Discussion

We report here an association between the frequencies of Th17 cells and switched-memory B cells in healthy individuals, and a marked reduction of this CD4 subset in patients with congenital absence of peripheral B cells. Additionally, in patients with primary defects in mature B-cell differentiation, the frequency of Th17 cells was inversely correlated with markers of GC impairment, further supporting the link between B cells and the differentiation or maintenance of Th17 cells.

Our data generated in human B-cell deficiencies suggest, for the first time, that B cells play a role in the homeostasis of the Th17 subset. On the other hand, several previous reports have implicated IL-17 in B-cell differentiation and function. A recent report [38] suggested that IL-17 and possibly Th17 cells can contribute to GC function in general. This work using BXD2 mice, which develop spontaneous erosive arthritis associated with auto-antibody production, showed that the enhanced somatic hypermutation and class-switch recombination found in these animals resulted from the direct action of IL-17 on B cells, leading to increased frequency and duration of GCs [38]. Recent data from human studies also suggest that Th17 cells may contribute to the generation of ectopic GCs within kidney allografts through the production of IL-21 [39], further establishing a link between IL-17 and B-cell function. Importantly, IL-17 alone has been described to promote human B-cell survival and to synergize with BAFF to induce B-cell proliferation and differentiation into antibody-secreting plasma cells [40]. Recent reports have, in this sense, established a direct impact of IL-17 on B cells [38], [40], with respect to proliferation, survival and antibody production, and have shown that Th17 cells can act as B-cell helpers [41]. Our observation of markedly reduced levels of Th17 cells in the absence of other major T-cell imbalances in patients with congenital absence of B cells suggests an important contribution of B cells to the homeostasis of Th17 cells. Although the number of patients with this rare immunodeficiency under follow-up is small, the remarkable consistency of the results generated in these patients strengthens our finding of a reduced Th17 compartment in Congenital Agammaglobulinemia. Such a relationship was further supported by the negative correlation between Th17 frequency and the expansion of the CD21lowCD38low B-cell subset in CVID patients, a pathological B-cell population resulting from altered B-cell activation associated with defects in GC function [29], [30].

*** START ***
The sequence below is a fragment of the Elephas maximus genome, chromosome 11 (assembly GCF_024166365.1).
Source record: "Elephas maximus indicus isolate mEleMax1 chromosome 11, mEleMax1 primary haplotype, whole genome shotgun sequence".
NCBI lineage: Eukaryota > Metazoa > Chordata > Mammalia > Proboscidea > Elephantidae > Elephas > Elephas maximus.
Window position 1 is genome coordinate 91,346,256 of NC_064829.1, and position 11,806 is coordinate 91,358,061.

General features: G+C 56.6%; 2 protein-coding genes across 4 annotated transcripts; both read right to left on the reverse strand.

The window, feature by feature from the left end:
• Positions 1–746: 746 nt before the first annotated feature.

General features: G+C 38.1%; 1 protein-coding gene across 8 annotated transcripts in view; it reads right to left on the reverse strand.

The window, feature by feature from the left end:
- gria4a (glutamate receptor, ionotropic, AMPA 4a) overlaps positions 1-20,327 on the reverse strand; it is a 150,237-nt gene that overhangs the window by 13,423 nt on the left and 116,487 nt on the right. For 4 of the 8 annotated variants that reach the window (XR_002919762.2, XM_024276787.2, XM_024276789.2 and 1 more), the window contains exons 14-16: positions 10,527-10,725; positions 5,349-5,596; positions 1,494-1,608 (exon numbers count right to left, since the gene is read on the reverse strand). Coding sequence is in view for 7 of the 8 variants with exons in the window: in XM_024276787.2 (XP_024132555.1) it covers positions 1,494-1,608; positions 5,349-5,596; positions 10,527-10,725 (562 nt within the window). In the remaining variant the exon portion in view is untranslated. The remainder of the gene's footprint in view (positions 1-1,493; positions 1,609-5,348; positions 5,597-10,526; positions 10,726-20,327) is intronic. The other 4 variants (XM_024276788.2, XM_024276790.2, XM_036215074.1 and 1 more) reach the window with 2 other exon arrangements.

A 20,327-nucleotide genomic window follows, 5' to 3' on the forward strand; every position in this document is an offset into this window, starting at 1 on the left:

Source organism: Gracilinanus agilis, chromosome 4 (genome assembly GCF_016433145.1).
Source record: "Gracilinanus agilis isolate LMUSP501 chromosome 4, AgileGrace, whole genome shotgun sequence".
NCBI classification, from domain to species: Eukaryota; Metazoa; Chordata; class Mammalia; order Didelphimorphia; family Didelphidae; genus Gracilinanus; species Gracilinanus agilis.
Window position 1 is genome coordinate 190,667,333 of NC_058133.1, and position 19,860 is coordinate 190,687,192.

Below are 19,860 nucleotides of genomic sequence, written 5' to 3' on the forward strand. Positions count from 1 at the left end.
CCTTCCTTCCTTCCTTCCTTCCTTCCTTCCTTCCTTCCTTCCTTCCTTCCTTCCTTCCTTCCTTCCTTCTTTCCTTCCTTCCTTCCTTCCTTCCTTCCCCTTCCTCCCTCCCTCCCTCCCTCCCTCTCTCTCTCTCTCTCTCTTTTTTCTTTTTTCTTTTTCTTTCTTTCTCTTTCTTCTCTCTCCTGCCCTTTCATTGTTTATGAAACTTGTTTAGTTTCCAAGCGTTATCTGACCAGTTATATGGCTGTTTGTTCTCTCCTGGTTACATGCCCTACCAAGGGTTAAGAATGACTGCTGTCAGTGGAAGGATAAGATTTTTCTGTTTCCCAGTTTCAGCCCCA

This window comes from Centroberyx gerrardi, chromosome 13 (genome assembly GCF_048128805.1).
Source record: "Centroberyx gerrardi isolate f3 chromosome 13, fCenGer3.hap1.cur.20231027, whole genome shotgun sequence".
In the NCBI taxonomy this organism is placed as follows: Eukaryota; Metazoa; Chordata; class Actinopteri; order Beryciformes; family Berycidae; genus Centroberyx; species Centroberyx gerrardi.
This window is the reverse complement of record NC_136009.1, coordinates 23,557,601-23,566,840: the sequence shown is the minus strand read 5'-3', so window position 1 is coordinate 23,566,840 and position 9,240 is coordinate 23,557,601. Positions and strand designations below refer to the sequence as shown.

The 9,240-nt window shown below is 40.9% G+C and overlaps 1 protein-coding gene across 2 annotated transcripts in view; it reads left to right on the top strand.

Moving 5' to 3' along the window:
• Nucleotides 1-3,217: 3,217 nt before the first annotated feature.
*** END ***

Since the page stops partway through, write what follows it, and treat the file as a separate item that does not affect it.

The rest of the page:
Our results raise the possibility of a follicular contribution to the maintenance of the Th17-cell subset, a notion further supported by a recent report [26]. We were able to reveal a fraction of Th17 cells expressing both CXCR5 and CCR7, in addition to CCR6, likely having the potential to home to follicles (data not shown). This is particularly relevant given the fact that circulating TFH cells were reported to be enriched in Th17 cells that are able to help B-cell differentiation [26]. We have studied this population in patients without peripheral B cells due to early defects in B-cell development, which, as described in ICOS-deficient patients [33], [42], are expected to have reduced generation of GCs. We found the circulating CXCR5+ CD4 T-cell population to be significantly diminished in these patients, as compared to healthy subjects, in agreement with a recent report [32], further supporting the notion of circulating TFH cells being counterparts of the follicular helper T cells found in GCs. Our results suggest that the impairment in GC generation may underlie the reduced frequencies of both TFH and Th17 cells.